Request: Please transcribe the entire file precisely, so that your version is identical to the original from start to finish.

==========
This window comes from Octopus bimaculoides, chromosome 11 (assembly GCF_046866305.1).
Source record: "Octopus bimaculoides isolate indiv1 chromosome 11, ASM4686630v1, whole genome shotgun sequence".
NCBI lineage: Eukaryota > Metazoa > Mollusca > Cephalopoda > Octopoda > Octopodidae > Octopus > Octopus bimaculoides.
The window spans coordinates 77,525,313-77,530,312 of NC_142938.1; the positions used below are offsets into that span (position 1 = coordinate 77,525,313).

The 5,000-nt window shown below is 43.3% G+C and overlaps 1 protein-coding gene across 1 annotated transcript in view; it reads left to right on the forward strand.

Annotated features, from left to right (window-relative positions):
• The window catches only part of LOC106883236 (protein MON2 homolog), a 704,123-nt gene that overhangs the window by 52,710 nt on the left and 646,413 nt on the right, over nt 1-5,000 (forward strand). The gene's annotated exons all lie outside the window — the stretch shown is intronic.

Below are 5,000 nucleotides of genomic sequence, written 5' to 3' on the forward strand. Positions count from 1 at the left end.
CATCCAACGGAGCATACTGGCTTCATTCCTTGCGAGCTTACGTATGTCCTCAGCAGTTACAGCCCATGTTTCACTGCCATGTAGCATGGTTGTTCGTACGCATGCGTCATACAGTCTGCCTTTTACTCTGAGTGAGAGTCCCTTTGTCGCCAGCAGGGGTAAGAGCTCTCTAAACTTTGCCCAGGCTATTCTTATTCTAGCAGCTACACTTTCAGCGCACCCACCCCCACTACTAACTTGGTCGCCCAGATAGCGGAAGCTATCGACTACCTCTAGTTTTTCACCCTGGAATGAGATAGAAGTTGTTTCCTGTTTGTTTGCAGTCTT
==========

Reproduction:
This window comes from Octopus bimaculoides, chromosome 11 (assembly GCF_046866305.1).
Source record: "Octopus bimaculoides isolate indiv1 chromosome 11, ASM4686630v1, whole genome shotgun sequence".
NCBI lineage: Eukaryota > Metazoa > Mollusca > Cephalopoda > Octopoda > Octopodidae > Octopus > Octopus bimaculoides.
The window spans coordinates 77,525,313-77,530,312 of NC_142938.1; the positions used below are offsets into that span (position 1 = coordinate 77,525,313).

The 5,000-nt window shown below is 43.3% G+C and overlaps 1 protein-coding gene across 1 annotated transcript in view; it reads left to right on the forward strand.

Annotated features, from left to right (window-relative positions):
• The window catches only part of LOC106883236 (protein MON2 homolog), a 704,123-nt gene that overhangs the window by 52,710 nt on the left and 646,413 nt on the right, over nt 1-5,000 (forward strand). The gene's annotated exons all lie outside the window — the stretch shown is intronic.

Below are 5,000 nucleotides of genomic sequence, written 5' to 3' on the forward strand. Positions count from 1 at the left end.
CATCCAACGGAGCATACTGGCTTCATTCCTTGCGAGCTTACGTATGTCCTCAGCAGTTACAGCCCATGTTTCACTGCCATGTAGCATGGTTGTTCGTACGCATGCGTCATACAGTCTGCCTTTTACTCTGAGTGAGAGTCCCTTTGTCGCCAGCAGGGGTAAGAGCTCTCTAAACTTTGCCCAGGCTATTCTTATTCTAGCAGCTACACTTTCAGCGCACCCACCCCCACTACTAACTTGGTCGCCCAGATAGCGGAAGCTATCGACTACCTCTAGTTTTTCACCCTGGAATGAGATAGAAGTTGTTTCCTGTTTGTTTGCAGTCTT